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It's really easy to see how expensive sailing can be. You look at the top end of the sport – The Americas’ Cup, Sail GP, The Olympics and classes like the International Moth, it ain’t cheap. It definitely doesn’t mean that you have to spend a fortune to get started or to keep yourself safe, comfortable and on the water. Here are our top tips for recent graduates of the RYA Levels and fellow penny-pinchers:

1: Clothing

The basics to get you going would be boots, a wetsuit, a windproof/cag and a buoyancy aid and most brands will now do an Essentials range or a set of entry level garments to get people out and enjoying the water, without investing loads of cash before you hit the water.

Second-hand is also not to be sniffed at (no pun intended)! You can get lightly used or even un-used but too old to return garments at the snip of the retail cost. There are groups on Facebook such as Out-Grown Me Sailing Clothing and your local club probably have a noticeboard full of “For Sale” adds. It's also worth checking out our Ebay store for our samples, seconds and demo kit as well as a clearance area.

Once you’ve got your basics, you can think about adding accessories such as gloves, neck gaiters, hikers and hats as well as additional layers to either cool you in the summer/autumn or keep you toasty in the winter/spring when the water is coldest.

If you do other sports too (cycling, running, skiing etc) a lot of garments such as base layers and small accessories can be used for multiple sports so no need to have 6 different hats for 6 different disciplines!

2: Boats and Boards

Some clubs have club boats, boards or equipment that are available to borrow which is ideal for new sailors or families with kids that want to play pirates 24/7. Using hired gear is a really easy way to get involved with club activities and try things before you take the plunge and buy your own. Many clubs will offer a Pay-and -Play so it’s always worth enquiring when you’re weighing up joining a new club.

New to a sport doesn’t mean you also need all-new equipment either. Facebook Marketplace, Apollo Duck, Facebook’s Dinghies and Dinghy Bits are all great places to look for equipment needing a new home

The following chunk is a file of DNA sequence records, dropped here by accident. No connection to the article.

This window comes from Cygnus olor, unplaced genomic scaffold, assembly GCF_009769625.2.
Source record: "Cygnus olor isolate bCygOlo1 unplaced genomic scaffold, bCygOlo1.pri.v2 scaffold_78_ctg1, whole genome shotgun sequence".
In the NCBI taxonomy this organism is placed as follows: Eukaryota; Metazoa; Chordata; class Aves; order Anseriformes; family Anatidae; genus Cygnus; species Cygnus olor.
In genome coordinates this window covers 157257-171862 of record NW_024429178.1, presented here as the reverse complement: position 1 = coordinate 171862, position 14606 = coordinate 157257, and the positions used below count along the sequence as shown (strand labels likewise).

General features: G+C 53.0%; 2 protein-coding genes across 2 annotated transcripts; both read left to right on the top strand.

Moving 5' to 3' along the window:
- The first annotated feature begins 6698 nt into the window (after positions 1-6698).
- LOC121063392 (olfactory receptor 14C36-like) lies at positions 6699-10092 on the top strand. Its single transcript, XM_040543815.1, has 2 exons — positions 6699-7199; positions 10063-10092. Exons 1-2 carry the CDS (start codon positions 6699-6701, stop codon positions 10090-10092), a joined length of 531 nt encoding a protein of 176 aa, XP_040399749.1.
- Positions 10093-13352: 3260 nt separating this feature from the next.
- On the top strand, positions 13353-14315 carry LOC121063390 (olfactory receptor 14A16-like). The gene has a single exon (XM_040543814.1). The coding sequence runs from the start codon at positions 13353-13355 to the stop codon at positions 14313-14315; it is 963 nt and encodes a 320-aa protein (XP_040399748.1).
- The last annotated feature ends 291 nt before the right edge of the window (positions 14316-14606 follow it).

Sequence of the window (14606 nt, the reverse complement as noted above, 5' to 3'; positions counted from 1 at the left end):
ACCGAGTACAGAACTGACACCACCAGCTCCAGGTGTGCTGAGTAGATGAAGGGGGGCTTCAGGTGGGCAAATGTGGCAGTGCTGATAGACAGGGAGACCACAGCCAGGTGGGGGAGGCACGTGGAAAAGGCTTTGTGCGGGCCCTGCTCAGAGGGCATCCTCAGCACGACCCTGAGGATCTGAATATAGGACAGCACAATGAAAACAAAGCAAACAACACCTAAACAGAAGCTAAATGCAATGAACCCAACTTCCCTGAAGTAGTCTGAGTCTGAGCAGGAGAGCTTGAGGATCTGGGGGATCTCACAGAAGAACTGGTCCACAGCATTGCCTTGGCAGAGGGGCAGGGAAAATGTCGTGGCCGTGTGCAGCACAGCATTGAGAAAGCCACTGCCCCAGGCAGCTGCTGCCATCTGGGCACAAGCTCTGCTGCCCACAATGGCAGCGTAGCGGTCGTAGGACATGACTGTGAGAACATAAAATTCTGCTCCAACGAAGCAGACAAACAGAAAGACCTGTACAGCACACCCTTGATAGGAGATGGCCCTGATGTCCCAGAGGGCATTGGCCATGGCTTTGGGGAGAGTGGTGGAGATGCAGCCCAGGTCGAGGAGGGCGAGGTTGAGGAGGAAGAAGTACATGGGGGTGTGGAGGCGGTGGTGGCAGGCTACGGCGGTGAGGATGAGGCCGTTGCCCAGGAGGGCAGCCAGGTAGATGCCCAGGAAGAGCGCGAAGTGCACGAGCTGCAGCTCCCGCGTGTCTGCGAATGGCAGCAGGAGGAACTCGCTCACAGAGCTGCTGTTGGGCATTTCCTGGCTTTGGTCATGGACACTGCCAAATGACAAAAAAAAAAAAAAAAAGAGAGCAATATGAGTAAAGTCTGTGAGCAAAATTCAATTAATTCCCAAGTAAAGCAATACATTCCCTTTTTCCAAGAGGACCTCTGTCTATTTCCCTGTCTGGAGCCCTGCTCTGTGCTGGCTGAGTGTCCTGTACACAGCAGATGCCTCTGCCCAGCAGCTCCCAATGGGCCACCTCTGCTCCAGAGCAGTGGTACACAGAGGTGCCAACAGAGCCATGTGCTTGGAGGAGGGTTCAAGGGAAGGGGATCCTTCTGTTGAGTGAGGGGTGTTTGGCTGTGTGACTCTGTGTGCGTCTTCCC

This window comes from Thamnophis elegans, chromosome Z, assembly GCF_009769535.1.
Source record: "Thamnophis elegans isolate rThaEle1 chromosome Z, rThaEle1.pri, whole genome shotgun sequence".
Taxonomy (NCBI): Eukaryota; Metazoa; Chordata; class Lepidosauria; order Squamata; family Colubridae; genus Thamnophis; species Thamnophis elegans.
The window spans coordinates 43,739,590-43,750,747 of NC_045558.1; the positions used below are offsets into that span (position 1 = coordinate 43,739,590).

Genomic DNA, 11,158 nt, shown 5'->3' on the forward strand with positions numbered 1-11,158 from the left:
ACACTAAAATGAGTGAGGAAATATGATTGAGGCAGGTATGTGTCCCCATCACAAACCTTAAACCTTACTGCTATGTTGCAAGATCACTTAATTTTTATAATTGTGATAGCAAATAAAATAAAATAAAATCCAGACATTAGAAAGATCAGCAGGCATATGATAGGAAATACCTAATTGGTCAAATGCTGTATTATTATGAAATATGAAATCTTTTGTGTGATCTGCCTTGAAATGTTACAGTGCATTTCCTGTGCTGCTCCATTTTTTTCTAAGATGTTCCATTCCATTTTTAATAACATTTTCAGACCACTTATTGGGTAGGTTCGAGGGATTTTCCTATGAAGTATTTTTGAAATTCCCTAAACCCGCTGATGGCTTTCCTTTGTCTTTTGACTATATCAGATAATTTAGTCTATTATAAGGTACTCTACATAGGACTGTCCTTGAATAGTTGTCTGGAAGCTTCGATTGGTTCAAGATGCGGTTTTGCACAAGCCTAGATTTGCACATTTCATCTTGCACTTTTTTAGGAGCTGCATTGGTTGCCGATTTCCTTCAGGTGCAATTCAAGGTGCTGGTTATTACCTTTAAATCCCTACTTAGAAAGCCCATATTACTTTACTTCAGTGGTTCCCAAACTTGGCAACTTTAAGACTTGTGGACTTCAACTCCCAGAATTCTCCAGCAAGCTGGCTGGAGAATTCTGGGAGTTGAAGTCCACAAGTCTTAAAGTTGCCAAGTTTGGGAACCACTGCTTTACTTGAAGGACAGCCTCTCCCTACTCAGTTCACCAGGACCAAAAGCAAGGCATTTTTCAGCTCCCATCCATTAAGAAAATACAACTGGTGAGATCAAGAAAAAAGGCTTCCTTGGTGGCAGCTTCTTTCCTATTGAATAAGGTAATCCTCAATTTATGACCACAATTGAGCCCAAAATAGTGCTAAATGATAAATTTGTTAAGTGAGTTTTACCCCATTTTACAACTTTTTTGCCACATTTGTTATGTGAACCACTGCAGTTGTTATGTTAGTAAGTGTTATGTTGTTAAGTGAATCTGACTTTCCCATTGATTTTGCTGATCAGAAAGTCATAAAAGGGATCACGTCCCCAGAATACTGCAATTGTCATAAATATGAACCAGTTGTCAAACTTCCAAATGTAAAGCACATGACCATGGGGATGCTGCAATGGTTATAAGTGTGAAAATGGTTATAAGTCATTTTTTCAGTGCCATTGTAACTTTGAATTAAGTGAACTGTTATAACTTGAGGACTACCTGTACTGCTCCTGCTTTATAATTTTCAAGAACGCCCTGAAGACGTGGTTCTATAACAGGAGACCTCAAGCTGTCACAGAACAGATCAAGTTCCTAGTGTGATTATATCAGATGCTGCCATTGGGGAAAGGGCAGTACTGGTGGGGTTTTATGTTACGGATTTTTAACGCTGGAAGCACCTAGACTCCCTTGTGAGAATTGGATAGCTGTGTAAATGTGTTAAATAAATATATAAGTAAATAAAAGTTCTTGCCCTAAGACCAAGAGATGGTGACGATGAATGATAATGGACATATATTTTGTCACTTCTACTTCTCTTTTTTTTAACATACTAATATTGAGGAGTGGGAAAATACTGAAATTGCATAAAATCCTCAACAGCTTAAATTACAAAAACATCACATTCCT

3: Conditions

Check the forecast – If you use Windguru, a wind strength in pale blue or white is super-light or nearly-no wind. Orange is probably not a great wind strength until you’re a little more experienced and red, pink, even purple are stay at home colours! Wind direction can make a big difference too – some directions (generally speaking, easterly) can be very shifty and gusty, so that the wind doesn’t seem to want to sit still. This is tricky for any sail powered craft.

Tide is another one to think about if you are lucky enough to live near the seaside. When the wind is in the opposite direction to the tide, it churns up the sea and it can make for some difficult conditions, particularly if you’re new to the water. Shallow areas, bird nesting restrictions, overhead cables etc etc, all local features that are worth being aware of.

If you’re unsure- ask! Fellow water users are super helpful and always ready to lend a hand if you’re not sure why they aren’t hitting the water today


4: Care & Maintenance

Pretty boring stuff but it could be the difference between buying a small shackle and expensive breakage or your longjohn lasting 5 years and not 1. Prevention is so much easier, and generally a whole load cheaper than a fix. Wear Protection shorts and ProRash Leggings can be worn over the top of a wetsuit to prevent nicks and abrasion that can lead to holes and cold water flushing through. A rash top  or race bib will do the same for your upper half too.

If you do find you’ve developed so wear and tear (which is to be expected eventually), you can get repair kits such as Rooster’s Aquafleece Repair Kit and the iron-on Neoprene Repair Kit to tide you over.

There are a few “shortcuts” you can take with re-purposing household items for your hobby. We’ve all seen 2m length of pipe in the sail bag to keep them from folding in half but there are so many other options. Squash bottle tops instead of bobbles, milk bottles for bailers and sandwich bags to get boots on over drysuit feet are a few other well-knowns.

It goes without saying to check you equipment for things that could be looking to fail on you. A really simple and effective way to do this is to give you boat, board or kayak a good and thorough clean every so often so that you end up checking all the nooks-and-crannies where the Pixies hide. If you do find something on it’s way to the big chandlery in the sky, you can more than often place your order for the replacement piece whilst stood in the boatpark and have it arrive with you a few days later.


5: Buddy-Up

Ask if you are not sure! What is everyone else wearing? Why are people not on the water today? How can I do this better?...

Learning from your friends is far cheaper and more easily applied in a real world setting. Make friends with people who are regularly on the water and set up a WhatsApp group so you can co-ordinate your outings to be sure you’re making the most of your opportunities, safely. Some clubs have professional safety cover all year round (more or less) and some are volunteers on race days or set occasions.

We hope the 5 top-tips will help you to get the maximum enjoyment on the water for a minimum budget. If you have any top tips do let us know – we would love to hear them!

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